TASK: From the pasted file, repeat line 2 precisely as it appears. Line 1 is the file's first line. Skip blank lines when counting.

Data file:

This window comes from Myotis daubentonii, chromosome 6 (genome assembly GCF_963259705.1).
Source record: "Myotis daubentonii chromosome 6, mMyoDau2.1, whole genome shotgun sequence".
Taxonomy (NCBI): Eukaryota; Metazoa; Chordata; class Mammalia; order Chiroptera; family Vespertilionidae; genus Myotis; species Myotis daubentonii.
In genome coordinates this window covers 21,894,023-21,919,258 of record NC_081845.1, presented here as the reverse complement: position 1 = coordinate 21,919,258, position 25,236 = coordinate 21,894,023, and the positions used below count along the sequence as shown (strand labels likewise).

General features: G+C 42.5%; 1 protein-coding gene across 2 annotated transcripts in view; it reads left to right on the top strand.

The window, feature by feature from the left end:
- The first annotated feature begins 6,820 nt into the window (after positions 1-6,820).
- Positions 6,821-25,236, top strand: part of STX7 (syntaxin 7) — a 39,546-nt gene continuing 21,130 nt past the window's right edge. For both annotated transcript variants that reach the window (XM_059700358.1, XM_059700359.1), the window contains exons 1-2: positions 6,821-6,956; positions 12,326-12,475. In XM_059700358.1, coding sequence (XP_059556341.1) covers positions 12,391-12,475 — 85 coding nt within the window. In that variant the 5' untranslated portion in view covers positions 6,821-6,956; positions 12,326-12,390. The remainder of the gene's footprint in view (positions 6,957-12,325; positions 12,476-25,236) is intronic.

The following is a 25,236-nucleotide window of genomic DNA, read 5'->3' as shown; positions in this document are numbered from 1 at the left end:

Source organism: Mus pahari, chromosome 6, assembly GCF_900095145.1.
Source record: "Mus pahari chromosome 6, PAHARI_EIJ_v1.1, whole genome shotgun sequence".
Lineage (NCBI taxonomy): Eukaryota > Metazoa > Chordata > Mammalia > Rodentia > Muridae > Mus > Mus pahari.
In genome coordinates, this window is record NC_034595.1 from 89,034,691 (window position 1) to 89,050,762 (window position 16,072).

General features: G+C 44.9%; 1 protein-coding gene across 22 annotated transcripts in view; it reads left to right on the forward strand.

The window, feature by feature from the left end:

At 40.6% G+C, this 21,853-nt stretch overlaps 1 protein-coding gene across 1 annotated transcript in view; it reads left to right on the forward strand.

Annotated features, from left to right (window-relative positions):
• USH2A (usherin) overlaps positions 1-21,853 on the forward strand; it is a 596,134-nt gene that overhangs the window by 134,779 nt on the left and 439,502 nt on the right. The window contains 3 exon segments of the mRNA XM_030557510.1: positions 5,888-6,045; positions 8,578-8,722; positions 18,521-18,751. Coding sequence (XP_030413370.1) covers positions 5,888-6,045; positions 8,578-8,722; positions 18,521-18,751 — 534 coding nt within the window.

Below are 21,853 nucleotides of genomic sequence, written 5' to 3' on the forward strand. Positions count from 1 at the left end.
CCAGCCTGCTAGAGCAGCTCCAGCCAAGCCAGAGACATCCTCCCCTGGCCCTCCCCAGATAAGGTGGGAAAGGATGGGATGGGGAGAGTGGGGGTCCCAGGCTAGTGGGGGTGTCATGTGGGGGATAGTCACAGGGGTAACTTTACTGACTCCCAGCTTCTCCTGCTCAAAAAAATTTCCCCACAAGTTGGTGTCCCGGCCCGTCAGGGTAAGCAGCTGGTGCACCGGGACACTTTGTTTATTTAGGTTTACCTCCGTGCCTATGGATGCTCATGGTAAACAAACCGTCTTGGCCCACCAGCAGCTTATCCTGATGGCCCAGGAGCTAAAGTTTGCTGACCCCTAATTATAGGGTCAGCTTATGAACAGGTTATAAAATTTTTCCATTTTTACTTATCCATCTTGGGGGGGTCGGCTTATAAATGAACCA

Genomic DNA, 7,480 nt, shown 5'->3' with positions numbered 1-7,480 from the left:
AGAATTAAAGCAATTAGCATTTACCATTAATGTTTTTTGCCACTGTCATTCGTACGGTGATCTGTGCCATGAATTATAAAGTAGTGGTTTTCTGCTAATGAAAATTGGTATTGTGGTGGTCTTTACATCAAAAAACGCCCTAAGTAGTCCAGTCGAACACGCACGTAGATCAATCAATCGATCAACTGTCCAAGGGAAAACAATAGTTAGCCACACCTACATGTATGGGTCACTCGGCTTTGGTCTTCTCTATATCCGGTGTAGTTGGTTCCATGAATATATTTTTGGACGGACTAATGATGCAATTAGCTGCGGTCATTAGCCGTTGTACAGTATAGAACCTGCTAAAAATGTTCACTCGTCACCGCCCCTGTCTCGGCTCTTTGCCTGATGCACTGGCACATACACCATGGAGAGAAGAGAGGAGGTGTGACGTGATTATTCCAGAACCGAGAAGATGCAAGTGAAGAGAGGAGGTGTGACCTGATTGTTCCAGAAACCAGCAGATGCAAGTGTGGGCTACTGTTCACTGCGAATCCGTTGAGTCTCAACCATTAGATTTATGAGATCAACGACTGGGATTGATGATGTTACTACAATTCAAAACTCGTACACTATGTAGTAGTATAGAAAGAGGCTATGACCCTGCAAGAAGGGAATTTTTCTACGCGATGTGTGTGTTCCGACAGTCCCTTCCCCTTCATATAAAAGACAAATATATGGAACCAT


Source record: "Myotis daubentonii chromosome 6, mMyoDau2.1, whole genome shotgun sequence".